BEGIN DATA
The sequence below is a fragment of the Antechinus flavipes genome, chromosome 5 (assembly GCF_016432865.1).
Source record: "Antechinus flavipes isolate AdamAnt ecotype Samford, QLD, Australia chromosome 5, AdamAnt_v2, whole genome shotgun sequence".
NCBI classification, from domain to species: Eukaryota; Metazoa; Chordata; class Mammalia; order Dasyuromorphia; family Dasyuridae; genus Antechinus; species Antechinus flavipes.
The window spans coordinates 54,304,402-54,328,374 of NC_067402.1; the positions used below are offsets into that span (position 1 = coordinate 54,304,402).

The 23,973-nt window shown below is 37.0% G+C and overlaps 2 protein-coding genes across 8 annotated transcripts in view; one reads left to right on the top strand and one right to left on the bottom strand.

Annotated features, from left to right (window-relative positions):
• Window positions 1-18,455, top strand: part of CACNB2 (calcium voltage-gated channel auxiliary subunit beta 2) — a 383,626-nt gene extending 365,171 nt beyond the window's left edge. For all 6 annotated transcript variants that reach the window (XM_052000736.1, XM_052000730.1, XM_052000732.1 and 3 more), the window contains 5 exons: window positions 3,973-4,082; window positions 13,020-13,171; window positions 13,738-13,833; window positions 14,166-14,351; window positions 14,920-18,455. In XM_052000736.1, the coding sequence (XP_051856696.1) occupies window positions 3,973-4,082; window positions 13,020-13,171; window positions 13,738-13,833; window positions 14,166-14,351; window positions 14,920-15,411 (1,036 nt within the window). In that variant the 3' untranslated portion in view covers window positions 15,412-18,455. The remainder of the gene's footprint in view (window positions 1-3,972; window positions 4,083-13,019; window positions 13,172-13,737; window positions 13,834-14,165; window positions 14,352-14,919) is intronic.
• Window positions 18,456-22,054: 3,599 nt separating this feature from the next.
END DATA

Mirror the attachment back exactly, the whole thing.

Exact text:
The sequence below is a fragment of the Antechinus flavipes genome, chromosome 5 (assembly GCF_016432865.1).
Source record: "Antechinus flavipes isolate AdamAnt ecotype Samford, QLD, Australia chromosome 5, AdamAnt_v2, whole genome shotgun sequence".
NCBI classification, from domain to species: Eukaryota; Metazoa; Chordata; class Mammalia; order Dasyuromorphia; family Dasyuridae; genus Antechinus; species Antechinus flavipes.
The window spans coordinates 54,304,402-54,328,374 of NC_067402.1; the positions used below are offsets into that span (position 1 = coordinate 54,304,402).

The 23,973-nt window shown below is 37.0% G+C and overlaps 2 protein-coding genes across 8 annotated transcripts in view; one reads left to right on the top strand and one right to left on the bottom strand.

Annotated features, from left to right (window-relative positions):
• Window positions 1-18,455, top strand: part of CACNB2 (calcium voltage-gated channel auxiliary subunit beta 2) — a 383,626-nt gene extending 365,171 nt beyond the window's left edge. For all 6 annotated transcript variants that reach the window (XM_052000736.1, XM_052000730.1, XM_052000732.1 and 3 more), the window contains 5 exons: window positions 3,973-4,082; window positions 13,020-13,171; window positions 13,738-13,833; window positions 14,166-14,351; window positions 14,920-18,455. In XM_052000736.1, the coding sequence (XP_051856696.1) occupies window positions 3,973-4,082; window positions 13,020-13,171; window positions 13,738-13,833; window positions 14,166-14,351; window positions 14,920-15,411 (1,036 nt within the window). In that variant the 3' untranslated portion in view covers window positions 15,412-18,455. The remainder of the gene's footprint in view (window positions 1-3,972; window positions 4,083-13,019; window positions 13,172-13,737; window positions 13,834-14,165; window positions 14,352-14,919) is intronic.
• Window positions 18,456-22,054: 3,599 nt separating this feature from the next.